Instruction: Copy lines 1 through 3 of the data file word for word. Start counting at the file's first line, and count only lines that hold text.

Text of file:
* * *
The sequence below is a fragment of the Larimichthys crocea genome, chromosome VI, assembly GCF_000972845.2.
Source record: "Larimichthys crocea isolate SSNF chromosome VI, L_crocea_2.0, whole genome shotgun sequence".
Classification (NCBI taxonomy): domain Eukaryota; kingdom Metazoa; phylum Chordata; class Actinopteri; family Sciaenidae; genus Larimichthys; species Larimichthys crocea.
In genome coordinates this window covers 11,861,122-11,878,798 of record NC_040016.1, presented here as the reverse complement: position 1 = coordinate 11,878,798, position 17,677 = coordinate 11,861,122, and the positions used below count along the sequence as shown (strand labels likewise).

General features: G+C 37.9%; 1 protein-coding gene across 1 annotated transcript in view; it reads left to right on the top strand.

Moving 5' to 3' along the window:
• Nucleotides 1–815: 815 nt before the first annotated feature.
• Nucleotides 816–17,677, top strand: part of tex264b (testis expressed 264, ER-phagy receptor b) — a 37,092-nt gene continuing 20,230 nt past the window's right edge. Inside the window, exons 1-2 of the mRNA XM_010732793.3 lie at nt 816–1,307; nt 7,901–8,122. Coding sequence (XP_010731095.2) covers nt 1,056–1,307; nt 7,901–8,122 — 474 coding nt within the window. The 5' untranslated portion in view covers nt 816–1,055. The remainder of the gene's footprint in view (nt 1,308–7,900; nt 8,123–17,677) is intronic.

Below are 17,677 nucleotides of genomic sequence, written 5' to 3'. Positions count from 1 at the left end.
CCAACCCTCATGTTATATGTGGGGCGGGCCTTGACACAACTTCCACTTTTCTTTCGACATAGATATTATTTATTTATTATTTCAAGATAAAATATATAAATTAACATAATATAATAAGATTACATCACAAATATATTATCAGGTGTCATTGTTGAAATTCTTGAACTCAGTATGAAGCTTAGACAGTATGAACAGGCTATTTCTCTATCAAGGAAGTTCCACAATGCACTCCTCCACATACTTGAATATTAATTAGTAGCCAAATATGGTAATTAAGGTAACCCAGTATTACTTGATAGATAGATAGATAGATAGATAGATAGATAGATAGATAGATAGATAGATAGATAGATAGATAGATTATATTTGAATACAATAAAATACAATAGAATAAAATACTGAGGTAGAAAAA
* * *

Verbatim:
The sequence below is a fragment of the Larimichthys crocea genome, chromosome VI, assembly GCF_000972845.2.
Source record: "Larimichthys crocea isolate SSNF chromosome VI, L_crocea_2.0, whole genome shotgun sequence".
Classification (NCBI taxonomy): domain Eukaryota; kingdom Metazoa; phylum Chordata; class Actinopteri; family Sciaenidae; genus Larimichthys; species Larimichthys crocea.